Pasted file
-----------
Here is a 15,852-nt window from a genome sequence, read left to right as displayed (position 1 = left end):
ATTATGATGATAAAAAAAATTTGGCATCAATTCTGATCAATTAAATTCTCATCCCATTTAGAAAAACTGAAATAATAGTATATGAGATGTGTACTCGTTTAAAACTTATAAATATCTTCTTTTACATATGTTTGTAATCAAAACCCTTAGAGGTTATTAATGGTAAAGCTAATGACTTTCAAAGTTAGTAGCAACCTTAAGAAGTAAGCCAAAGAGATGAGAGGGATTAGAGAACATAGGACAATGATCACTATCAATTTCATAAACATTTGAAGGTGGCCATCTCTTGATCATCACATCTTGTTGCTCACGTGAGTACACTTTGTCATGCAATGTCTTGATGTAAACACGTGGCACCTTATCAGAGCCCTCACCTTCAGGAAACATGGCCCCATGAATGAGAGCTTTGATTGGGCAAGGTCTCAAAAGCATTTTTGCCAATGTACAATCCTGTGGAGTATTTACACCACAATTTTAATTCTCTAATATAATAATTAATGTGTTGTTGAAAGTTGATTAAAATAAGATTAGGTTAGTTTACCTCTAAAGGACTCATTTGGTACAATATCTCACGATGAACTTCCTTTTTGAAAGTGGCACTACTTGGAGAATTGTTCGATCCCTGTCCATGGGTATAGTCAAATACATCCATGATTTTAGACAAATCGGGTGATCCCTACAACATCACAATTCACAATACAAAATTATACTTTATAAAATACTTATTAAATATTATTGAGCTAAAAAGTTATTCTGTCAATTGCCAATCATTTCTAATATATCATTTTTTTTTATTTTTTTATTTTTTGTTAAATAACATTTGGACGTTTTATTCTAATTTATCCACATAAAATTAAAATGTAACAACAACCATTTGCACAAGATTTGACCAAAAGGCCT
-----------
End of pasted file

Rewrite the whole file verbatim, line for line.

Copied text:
Here is a 15,852-nt window from a genome sequence, read left to right as displayed (position 1 = left end):
ATTATGATGATAAAAAAAATTTGGCATCAATTCTGATCAATTAAATTCTCATCCCATTTAGAAAAACTGAAATAATAGTATATGAGATGTGTACTCGTTTAAAACTTATAAATATCTTCTTTTACATATGTTTGTAATCAAAACCCTTAGAGGTTATTAATGGTAAAGCTAATGACTTTCAAAGTTAGTAGCAACCTTAAGAAGTAAGCCAAAGAGATGAGAGGGATTAGAGAACATAGGACAATGATCACTATCAATTTCATAAACATTTGAAGGTGGCCATCTCTTGATCATCACATCTTGTTGCTCACGTGAGTACACTTTGTCATGCAATGTCTTGATGTAAACACGTGGCACCTTATCAGAGCCCTCACCTTCAGGAAACATGGCCCCATGAATGAGAGCTTTGATTGGGCAAGGTCTCAAAAGCATTTTTGCCAATGTACAATCCTGTGGAGTATTTACACCACAATTTTAATTCTCTAATATAATAATTAATGTGTTGTTGAAAGTTGATTAAAATAAGATTAGGTTAGTTTACCTCTAAAGGACTCATTTGGTACAATATCTCACGATGAACTTCCTTTTTGAAAGTGGCACTACTTGGAGAATTGTTCGATCCCTGTCCATGGGTATAGTCAAATACATCCATGATTTTAGACAAATCGGGTGATCCCTACAACATCACAATTCACAATACAAAATTATACTTTATAAAATACTTATTAAATATTATTGAGCTAAAAAGTTATTCTGTCAATTGCCAATCATTTCTAATATATCATTTTTTTTTATTTTTTTATTTTTTGTTAAATAACATTTGGACGTTTTATTCTAATTTATCCACATAAAATTAAAATGTAACAACAACCATTTGCACAAGATTTGACCAAAAGGCCT